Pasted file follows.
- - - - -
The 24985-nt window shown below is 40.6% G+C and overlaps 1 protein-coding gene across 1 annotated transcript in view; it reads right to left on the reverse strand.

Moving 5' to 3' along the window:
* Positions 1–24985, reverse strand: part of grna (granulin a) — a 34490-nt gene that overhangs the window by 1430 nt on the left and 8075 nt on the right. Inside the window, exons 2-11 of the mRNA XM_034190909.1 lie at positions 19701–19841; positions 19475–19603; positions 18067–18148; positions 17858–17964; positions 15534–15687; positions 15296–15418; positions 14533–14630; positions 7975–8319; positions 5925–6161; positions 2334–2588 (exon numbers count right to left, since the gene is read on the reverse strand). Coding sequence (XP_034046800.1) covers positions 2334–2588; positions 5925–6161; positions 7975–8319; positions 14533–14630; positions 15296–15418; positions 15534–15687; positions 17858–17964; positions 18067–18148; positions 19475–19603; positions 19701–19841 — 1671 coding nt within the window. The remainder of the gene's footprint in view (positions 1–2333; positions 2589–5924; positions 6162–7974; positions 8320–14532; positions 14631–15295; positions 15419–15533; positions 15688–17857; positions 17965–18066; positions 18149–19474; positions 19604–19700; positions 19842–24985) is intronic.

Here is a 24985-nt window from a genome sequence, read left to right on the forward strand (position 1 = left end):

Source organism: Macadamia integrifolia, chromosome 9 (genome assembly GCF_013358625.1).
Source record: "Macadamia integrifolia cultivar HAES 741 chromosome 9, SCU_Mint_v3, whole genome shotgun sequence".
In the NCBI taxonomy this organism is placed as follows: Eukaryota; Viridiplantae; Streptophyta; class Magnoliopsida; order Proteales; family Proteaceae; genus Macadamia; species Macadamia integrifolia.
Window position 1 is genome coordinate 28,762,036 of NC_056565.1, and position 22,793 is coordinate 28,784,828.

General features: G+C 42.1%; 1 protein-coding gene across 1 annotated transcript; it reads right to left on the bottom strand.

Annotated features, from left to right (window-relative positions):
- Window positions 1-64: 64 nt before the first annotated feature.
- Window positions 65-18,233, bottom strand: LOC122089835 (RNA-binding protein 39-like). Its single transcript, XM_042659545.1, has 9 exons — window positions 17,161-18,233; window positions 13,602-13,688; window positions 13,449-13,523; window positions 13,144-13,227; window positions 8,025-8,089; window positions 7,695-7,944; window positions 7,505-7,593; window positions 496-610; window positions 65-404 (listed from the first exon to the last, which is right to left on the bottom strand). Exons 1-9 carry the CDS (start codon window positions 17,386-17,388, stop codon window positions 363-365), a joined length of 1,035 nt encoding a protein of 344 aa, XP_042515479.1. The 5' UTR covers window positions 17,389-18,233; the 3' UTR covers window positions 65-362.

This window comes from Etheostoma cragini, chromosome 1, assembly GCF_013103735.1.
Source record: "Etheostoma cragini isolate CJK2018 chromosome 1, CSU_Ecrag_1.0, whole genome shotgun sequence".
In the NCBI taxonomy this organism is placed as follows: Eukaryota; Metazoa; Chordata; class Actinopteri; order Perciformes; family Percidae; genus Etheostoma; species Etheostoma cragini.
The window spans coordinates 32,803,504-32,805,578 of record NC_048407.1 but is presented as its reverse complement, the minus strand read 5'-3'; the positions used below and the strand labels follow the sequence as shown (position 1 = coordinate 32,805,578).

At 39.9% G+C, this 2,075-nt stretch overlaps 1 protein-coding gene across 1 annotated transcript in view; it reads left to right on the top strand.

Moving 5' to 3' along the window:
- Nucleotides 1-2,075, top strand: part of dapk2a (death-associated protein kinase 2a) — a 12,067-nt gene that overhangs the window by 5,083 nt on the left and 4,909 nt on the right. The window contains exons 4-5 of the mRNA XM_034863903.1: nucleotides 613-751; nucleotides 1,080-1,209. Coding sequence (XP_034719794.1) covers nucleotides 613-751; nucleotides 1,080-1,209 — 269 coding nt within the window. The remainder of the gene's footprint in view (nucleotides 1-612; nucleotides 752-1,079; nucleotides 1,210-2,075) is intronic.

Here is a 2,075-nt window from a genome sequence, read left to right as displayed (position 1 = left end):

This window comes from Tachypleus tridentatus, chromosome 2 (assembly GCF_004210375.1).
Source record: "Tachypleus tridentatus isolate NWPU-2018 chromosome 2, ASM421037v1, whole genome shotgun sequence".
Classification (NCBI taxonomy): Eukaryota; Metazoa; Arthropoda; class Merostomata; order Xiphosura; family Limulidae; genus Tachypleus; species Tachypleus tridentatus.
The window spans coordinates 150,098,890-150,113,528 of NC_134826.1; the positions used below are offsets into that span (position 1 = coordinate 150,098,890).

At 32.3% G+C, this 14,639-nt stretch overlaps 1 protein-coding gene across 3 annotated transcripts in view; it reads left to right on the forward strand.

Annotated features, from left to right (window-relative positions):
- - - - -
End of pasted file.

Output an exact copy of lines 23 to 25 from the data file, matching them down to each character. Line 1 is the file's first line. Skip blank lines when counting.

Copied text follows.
Classification (NCBI taxonomy): Eukaryota; Metazoa; Arthropoda; class Merostomata; order Xiphosura; family Limulidae; genus Tachypleus; species Tachypleus tridentatus.
The window spans coordinates 150,098,890-150,113,528 of NC_134826.1; the positions used below are offsets into that span (position 1 = coordinate 150,098,890).

At 32.3% G+C, this 14,639-nt stretch overlaps 1 protein-coding gene across 3 annotated transcripts in view; it reads left to right on the forward strand.